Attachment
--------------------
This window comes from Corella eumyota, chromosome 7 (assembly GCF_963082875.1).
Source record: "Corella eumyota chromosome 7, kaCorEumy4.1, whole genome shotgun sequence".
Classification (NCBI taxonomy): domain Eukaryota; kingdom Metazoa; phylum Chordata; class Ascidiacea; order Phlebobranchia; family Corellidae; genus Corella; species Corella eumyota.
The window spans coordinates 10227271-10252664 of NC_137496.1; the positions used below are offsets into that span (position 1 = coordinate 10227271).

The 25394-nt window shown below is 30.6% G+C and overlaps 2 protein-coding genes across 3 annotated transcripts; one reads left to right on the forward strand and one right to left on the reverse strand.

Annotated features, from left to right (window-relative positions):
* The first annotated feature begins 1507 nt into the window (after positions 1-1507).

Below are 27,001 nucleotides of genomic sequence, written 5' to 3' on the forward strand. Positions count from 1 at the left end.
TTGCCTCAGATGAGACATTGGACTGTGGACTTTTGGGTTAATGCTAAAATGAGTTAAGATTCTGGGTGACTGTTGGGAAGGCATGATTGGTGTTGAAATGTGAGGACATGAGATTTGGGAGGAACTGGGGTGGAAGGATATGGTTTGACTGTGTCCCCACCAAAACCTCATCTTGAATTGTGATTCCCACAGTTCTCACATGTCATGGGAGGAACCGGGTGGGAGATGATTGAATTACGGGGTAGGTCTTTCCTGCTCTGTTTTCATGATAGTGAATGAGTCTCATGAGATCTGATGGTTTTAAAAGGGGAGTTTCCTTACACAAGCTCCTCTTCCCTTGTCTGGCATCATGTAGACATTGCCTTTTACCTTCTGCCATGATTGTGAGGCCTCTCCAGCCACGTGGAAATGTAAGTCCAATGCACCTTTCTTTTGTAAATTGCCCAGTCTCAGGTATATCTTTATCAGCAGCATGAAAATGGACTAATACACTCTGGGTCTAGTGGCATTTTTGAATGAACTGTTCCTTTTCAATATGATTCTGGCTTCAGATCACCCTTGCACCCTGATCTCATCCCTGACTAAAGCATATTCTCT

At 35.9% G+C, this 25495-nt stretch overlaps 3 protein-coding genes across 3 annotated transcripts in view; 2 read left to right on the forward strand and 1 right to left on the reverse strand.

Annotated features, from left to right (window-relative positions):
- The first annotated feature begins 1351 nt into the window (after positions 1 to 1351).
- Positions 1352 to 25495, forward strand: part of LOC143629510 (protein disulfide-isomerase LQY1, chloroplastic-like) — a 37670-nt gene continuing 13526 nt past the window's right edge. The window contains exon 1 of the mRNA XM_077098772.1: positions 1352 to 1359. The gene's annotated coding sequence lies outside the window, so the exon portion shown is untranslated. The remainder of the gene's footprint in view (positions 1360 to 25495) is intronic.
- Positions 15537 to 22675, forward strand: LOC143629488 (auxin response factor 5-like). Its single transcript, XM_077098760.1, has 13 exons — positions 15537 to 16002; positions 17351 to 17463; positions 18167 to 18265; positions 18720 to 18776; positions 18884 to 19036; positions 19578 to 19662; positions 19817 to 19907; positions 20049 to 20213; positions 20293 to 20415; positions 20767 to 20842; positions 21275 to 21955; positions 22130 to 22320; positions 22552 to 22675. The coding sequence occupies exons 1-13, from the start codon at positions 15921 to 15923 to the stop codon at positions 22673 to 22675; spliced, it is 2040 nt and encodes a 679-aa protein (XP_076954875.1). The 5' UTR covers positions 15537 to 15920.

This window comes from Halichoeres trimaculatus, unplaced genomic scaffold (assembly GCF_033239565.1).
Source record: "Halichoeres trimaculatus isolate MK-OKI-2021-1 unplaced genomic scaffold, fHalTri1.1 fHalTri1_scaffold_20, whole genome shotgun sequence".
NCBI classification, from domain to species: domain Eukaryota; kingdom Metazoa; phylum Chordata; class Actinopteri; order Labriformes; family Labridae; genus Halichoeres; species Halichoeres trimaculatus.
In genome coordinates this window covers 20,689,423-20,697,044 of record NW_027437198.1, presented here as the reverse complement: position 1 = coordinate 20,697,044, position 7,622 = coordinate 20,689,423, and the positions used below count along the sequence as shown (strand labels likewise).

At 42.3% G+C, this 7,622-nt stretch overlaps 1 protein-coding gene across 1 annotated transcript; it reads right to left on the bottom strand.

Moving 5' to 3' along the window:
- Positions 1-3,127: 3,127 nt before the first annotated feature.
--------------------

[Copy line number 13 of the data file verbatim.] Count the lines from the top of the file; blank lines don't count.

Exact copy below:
- Positions 1352 to 25495, forward strand: part of LOC143629510 (protein disulfide-isomerase LQY1, chloroplastic-like) — a 37670-nt gene continuing 13526 nt past the window's right edge. The window contains exon 1 of the mRNA XM_077098772.1: positions 1352 to 1359. The gene's annotated coding sequence lies outside the window, so the exon portion shown is untranslated. The remainder of the gene's footprint in view (positions 1360 to 25495) is intronic.